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Love Letter to Chick Flicks is a Must-See

Six Chick Flicks. Photo courtesy of Warwick Arts Centre.

Six Chick Flicks…Or a Legally Blonde Pretty Woman Dirty Danced on the Beaches While Writing a Notebook on the Titanic, Warwick Arts Centre.

Review by Annette Kinsella

What’s the collective noun for chick flicks? A razzle-dazzle of chick flicks? A powderpuff of chick flicks? A glitter of chick flicks? Whatever it is, that’s the subject of the show by KK Apple and Kerry Ipema, at Warwick Arts Centre last weekend (25-26 May). 

The snappily-titled Six Chick Flicks…Or a Legally Blonde Pretty Woman Dirty Danced on the Beaches While Writing a Notebook on the Titanic offers up a whistlestop tour of six stone cold romcom classics, starting with Titanic and ending with arguably the greatest of them all, Dirty Dancing.

 The show is undeniably hilarious, with Apple and Ipema perfectly mimicking some of the most memorable movie moments of all time, including Julia Roberts’ kiss-off to the snooty sales assistants on Rodeo Drive from Pretty Woman (‘Big mistake! Huge!'), Barbara Hershey’s tragic fadeaway in Beaches and Jack and Rose’s perilous escape from the Titanic via the floating door lifeboat which perplexingly fails as a dual floatation device. 

Through this lens, they reveal The Rose Effect, named after Kare Winslett’s character in Titanic, in which the female lead only realises her worth through the gaze of her male co-star. Now I know to look for it. It’s blindingly obvious and I don’t think I’ll ever watch a film again without this in mind.

Underneath the tropes and the stereotypes is a really interesting message: what do chick flicks teach us of the world? Other than being rich and white is a surefire way to nab the man of your dreams, there are some fascinating life rules to be absorbed. Firstly, women rely on the good grace of men to save them.  This applies whether you are a hooker on Sunset Strip, escaping a sinking ocean liner, or, er, in a dementia home. Secondly, poor people in films usually exist to provide a sexual awakening to a rich white character (Titanic, The Notebook, Dirty Dancing).  And thirdly, if you are on a sinking ocean liner, have the good sense to bob up near a huge floating door!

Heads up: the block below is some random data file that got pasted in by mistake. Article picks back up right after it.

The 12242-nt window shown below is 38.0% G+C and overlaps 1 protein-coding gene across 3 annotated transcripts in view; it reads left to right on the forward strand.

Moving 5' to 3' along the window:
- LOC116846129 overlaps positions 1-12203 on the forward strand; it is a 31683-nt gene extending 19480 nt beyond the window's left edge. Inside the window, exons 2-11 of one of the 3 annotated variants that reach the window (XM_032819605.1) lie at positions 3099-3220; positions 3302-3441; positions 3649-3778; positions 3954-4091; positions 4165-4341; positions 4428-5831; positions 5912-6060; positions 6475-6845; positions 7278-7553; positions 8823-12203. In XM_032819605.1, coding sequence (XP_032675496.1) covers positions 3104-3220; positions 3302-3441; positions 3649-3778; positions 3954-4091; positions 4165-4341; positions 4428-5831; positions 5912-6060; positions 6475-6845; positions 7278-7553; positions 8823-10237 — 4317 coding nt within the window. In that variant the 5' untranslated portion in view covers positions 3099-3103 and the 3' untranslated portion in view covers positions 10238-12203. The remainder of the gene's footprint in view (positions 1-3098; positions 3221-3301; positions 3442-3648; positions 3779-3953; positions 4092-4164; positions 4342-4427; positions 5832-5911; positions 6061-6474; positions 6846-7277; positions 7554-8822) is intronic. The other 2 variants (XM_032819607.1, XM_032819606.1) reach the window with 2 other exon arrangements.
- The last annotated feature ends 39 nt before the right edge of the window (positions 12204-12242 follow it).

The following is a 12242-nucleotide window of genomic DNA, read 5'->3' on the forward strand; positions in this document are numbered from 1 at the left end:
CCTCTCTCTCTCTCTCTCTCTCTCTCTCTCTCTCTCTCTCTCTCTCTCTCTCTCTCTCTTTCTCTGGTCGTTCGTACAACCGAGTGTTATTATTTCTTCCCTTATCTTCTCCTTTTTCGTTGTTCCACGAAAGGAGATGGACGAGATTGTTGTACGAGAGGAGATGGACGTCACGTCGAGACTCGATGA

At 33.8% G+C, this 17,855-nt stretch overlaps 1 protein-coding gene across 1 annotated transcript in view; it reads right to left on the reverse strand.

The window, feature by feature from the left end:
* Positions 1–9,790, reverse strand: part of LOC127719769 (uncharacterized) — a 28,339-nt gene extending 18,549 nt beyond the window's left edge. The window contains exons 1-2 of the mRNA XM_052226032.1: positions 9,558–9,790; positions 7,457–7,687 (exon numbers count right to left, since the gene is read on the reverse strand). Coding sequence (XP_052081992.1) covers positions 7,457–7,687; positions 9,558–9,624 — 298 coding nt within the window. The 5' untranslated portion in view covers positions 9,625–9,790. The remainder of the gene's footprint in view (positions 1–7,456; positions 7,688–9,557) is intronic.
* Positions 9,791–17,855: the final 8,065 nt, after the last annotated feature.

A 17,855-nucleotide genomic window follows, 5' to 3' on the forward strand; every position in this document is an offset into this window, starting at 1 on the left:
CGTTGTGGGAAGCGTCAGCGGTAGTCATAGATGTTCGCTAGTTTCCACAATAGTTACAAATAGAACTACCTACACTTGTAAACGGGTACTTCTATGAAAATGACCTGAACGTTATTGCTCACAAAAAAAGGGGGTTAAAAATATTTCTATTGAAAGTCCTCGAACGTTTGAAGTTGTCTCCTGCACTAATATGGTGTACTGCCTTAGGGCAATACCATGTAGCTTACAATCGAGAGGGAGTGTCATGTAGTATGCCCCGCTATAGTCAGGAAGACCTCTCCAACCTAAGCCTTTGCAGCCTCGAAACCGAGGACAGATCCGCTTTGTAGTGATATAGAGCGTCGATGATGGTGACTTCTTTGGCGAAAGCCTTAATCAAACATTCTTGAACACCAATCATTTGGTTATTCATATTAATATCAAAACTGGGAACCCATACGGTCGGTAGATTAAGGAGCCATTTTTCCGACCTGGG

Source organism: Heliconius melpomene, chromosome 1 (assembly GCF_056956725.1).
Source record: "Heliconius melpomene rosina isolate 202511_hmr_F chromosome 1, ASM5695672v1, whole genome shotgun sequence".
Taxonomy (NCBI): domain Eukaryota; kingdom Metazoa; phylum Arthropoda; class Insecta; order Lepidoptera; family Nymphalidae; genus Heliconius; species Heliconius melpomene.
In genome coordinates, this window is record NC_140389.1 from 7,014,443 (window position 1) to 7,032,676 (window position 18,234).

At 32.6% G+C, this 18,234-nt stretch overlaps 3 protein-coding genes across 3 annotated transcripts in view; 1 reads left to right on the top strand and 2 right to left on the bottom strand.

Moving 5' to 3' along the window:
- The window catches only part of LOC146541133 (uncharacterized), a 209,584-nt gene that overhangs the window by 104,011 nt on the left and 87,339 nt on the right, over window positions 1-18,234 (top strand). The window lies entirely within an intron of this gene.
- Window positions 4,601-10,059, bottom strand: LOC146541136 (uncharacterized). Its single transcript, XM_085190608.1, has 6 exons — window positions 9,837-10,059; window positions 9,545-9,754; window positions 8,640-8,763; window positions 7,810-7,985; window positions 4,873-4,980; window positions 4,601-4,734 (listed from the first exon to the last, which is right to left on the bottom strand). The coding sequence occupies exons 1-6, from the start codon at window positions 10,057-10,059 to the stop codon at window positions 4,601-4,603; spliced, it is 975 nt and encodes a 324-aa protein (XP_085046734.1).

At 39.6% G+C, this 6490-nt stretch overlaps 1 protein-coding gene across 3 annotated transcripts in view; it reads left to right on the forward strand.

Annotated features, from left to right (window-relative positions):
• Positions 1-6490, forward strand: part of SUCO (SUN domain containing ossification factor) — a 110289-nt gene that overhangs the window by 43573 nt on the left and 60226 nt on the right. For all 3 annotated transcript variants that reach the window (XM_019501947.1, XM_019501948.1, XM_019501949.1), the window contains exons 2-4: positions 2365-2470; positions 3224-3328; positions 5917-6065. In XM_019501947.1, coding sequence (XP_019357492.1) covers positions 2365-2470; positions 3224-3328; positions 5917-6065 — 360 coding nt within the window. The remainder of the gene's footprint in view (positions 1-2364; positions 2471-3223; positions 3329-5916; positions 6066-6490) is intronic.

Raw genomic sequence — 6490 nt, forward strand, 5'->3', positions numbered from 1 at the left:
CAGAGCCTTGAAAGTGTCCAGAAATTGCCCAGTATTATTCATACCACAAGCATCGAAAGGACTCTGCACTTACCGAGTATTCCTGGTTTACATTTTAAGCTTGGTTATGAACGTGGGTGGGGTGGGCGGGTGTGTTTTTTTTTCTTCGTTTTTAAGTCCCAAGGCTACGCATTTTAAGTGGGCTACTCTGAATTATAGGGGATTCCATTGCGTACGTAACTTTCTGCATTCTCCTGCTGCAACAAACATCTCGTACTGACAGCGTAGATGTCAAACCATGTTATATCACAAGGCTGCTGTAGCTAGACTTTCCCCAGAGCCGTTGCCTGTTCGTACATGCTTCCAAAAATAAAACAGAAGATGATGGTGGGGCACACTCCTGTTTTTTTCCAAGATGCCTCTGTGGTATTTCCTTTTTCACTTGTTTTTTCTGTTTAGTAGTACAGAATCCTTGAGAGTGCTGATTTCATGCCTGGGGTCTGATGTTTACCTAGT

Apple and Ipema dissect these rules with panache, poking fun but always with the love of true movie buffs. However, they are at their most powerfully potent in their examination of Dirty Dancing. Their potted recap expertly illustrates how Dirty Dancing bucks the chick flick trend, showing us the bemuscled yet twinkle-toed Patrick Swayze through the eyes of naïve teenage tree-hugger Baby.

They are equally proficient when they step away from the comedy to discuss the implications of the overturn of Roe v Wade in America in 2022, pointing out that Dirty Dancer Penny, who almost lost her life because of a backstreet abortion in the 60s-set movie, would today find herself in the same terrifying situation in 14 states with no right to choose.

On a lighter note, a huge hats off to the pair for enacting That Lift through sleight of hand and trickery – no spoilers for those who have yet to see it but you won't be disappointed.

Overall this love letter to chick flicks is a riotous rollercoaster through the highs and lows of the romcom genre, but leaves the audience with more food for thought than just snarky plot recaps. If you get the chance, book it.

See more at Warwick Arts Centre:



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